Friday, January 23, 2015

Richard Matheson: The Screenplays and Treatments

Richard Matheson shortly before his death

I first became acquainted with the work of Richard Matheson without knowing I was back in 1957. At the time I was sitting in the front row, always liked to look up at the screen, of the Ritz Theater in Van Nuys, California a suburb of Los Angeles. Don't look for the Ritz as many decades ago the theater became part of the City Hall Plaza. Anyway the movie 9 year old Lloyd was watching was entitled "The Incredible Shrinking Man". I have a DVD copy of this little gem with Swedish subtitles at home. Three years later I would discover it was from a novel "The Shrinking Man" by Richard Matheson who also wrote the screenplay. The film about an average man being exposed to possible nuclear radiation and shrinking continuously into nothingness, into eternity, or a meeting with God still works today. Even the elemental special effects from 1957 can still hold you, because you don't notice the crudeness of them by today's standards. The viewer is wrapped into the characters and the world facing "The Shrinking Man" by Matheson's words and imagery.

Two years later I admit to seeing a 1959 film entitled "The Beat Generation". The film has two distinctions. The first is that it is considered the very last "Film Noir" ever made and the second was the cast that included the then sex symbol Mamie Van Doren, Louie Armstrong, band leader Ray Anthony and Vampira. It was written by Matheson as a sensationalist look at the Beatnik Generation which I admit to being a follower earlier in my young life. At the time when my fathers parents still lived in Ocean Park between the communities of Santa Monica and Venice Beach. "Do you dig me man?"

It would be in 1960 that I finally put his name to the films and actually discovered Richard Matheson. A big thank you to Roger Corman and Vincent Price. It was at this time that Matheson became a major writer for both Corman and American International Pictures. By writing, in my opinion, the first two and best of the Roger Corman "Poe Films" and the funniest one three years later.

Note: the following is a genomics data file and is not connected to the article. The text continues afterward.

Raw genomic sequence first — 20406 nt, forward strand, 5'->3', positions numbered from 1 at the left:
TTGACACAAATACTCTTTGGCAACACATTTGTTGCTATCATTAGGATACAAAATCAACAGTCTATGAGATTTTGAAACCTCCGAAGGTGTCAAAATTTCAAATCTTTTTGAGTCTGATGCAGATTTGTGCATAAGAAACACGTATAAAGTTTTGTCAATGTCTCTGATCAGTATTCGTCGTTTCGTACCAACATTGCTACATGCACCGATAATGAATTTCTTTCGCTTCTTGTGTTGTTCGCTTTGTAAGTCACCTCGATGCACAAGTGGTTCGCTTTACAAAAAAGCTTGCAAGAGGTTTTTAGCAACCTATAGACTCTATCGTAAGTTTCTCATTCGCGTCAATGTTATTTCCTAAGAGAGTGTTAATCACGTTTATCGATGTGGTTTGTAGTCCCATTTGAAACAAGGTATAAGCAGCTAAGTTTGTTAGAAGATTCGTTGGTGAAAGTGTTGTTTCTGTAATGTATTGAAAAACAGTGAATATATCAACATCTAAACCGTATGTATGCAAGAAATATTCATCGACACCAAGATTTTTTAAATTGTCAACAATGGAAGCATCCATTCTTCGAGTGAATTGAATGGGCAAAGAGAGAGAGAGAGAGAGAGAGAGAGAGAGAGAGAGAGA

In "The House of Usher", Vincent Price portrayed the tortured Roderick Usher. Price is at his best, but even a great actor is tied to the words he must first speak.

The movie was shot in 15 days and the opening shot of Mark Damon as Philip Winthrop is very haunting as he rides through the a forest of burnt tress. Actually Corman received a call from one of his location crew that there had been a fire in Griffith Park that had just been put out. Corman always thinking instructed the crewman to go to Pickwick Stables and get a horse for Damon to ride. Called Damon and had him immediately report to wardrobe and go to the Park. He then sent his camera crew to do nothing more than shoot Damon riding through the still smoldering trees and shrubs and the opening shot was completed.

The budget for what is actually titled: The Fall of the House of Usher" was $300,000 and it would make $1,450,000 in just Canada and the United States alone.

Richard Matheson was born February 20, 1926  in Allendale , New Jersey and would pass away on June 23, 2013 in Los Angeles, Calkifornia at the age of 87. During those years he would write 28 novels ranging in topics from the above mention "The Shrinking Man" in 1956 to "The Memoirs of Wild Bill Hickock" in 1996. His last novel "Generations" would come out in 2012. The Website "Good Reads" describes Richard Matheson's last novel as: